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The evolution of inequality in productivity and wages: panel data evidence

Faggio, Giulia, Salvanes, Kjell G. and Van Reenen, John ORCID: 0000-0001-9153-2907 (2010) The evolution of inequality in productivity and wages: panel data evidence. Industrial and Corporate Change, 19 (6). pp. 1919-1951. ISSN 0960-6491

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Identification Number: 10.1093/icc/dtq058


There has been a remarkable increase in wage inequality in the United States, UK, and many other countries over the past three decades. A significant part of this appears to be within observable groups (such as experience-gender-skill cells). A generally untested implication of many theories rationalizing the growth of within-group inequality is that firm-level productivity dispersion should also have increased. We utilize a UK firm-level panel dataset covering the manufacturing and non-manufacturing sectors since the early 1980s. We find evidence that productivity inequality has increased. Existing studies have typically underestimated this phenomenon because they focus only on the manufacturing sector where inequality has risen much less and which has shrunk rapidly. Most of the increase in individual wage inequality can be accounted for by an increase in inequality between firms (and within industries). Increased productivity dispersion appears to be linked with new technologies as suggested by models such as Caselli (1999, Am. Econ. Rev., 89, 78-102) and is not primarily due to an increase in transitory shocks, greater sorting or entry/exit dynamics.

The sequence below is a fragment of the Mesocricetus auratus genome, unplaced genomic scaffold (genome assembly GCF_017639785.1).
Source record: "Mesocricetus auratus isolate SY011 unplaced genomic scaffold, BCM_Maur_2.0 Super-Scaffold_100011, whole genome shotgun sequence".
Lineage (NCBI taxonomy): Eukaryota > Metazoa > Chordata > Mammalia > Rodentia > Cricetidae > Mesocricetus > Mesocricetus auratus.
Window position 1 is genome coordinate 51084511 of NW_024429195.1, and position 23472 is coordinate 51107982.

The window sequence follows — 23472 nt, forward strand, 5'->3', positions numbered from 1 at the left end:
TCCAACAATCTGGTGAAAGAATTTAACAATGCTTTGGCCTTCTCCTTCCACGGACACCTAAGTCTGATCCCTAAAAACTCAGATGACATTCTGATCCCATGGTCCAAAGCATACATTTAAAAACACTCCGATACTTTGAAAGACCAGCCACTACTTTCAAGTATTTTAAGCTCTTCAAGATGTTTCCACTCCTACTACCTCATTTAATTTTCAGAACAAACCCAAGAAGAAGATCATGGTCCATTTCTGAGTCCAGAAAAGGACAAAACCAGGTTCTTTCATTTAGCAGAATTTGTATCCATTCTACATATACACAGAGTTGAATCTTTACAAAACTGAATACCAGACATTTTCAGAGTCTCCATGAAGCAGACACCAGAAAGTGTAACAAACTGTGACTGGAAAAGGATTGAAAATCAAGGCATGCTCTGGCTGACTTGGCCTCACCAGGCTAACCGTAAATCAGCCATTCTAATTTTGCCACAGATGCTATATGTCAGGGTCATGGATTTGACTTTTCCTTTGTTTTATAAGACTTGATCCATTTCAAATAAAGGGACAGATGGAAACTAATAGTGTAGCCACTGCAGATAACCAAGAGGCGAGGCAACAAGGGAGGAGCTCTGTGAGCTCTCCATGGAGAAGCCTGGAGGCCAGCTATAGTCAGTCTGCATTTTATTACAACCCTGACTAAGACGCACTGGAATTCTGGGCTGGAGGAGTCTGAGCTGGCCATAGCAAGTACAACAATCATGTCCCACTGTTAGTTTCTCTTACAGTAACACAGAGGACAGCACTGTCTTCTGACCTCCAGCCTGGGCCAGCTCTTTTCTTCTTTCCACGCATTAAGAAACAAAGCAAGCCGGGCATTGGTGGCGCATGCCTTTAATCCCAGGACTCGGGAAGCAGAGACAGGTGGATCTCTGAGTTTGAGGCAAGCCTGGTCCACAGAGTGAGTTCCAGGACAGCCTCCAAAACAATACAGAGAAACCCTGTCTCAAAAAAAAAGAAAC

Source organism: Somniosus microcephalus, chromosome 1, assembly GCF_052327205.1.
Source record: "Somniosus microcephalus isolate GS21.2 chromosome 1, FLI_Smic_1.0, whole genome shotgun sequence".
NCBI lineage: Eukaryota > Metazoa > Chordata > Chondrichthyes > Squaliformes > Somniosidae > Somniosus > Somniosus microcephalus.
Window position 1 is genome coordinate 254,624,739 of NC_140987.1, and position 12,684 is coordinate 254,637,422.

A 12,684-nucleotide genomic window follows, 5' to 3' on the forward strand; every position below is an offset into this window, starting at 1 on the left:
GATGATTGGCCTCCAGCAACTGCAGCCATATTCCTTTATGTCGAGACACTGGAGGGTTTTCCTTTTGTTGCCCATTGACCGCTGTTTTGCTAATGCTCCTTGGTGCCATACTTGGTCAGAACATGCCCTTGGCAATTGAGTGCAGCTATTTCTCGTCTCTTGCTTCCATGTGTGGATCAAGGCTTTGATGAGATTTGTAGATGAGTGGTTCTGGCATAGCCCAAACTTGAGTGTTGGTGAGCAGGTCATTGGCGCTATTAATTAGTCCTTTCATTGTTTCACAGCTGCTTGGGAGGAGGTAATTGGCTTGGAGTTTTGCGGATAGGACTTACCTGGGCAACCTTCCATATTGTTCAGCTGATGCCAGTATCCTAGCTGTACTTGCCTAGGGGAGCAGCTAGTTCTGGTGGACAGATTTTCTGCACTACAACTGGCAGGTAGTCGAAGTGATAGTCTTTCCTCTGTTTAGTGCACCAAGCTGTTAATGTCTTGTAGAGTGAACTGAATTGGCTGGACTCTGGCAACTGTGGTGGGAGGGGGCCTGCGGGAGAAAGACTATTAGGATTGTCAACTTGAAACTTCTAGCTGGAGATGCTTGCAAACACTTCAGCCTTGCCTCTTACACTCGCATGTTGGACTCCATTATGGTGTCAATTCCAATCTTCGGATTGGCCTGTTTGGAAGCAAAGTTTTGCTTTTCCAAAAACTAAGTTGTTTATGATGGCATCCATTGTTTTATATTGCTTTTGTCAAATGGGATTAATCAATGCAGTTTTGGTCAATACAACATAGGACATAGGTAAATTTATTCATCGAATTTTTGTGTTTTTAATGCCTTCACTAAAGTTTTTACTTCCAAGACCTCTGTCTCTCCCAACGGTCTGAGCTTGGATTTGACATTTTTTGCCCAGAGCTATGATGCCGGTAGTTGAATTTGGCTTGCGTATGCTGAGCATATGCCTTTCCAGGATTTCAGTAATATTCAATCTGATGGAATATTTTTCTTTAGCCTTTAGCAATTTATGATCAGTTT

Item Type: Article
Official URL:
Additional Information: © 2010 The Authors. Published by Oxford University Press on behalf of Associazione ICC
Divisions: Economics
Centre for Economic Performance
Subjects: H Social Sciences > HD Industries. Land use. Labor
JEL classification: D - Microeconomics > D2 - Production and Organizations > D24 - Production; Cost; Capital and Total Factor Productivity; Capacity
J - Labor and Demographic Economics > J2 - Time Allocation, Work Behavior, and Employment Determination and Creation; Human Capital; Retirement > J24 - Human Capital; Skills; Occupational Choice; Labor Productivity
J - Labor and Demographic Economics > J3 - Wages, Compensation, and Labor Costs > J31 - Wage Level and Structure; Wage Differentials by Skill, Training, Occupation, etc.
O - Economic Development, Technological Change, and Growth > O3 - Technological Change; Research and Development > O31 - Innovation and Invention: Processes and Incentives
Date Deposited: 07 Mar 2011 16:22
Last Modified: 17 Jun 2024 21:09

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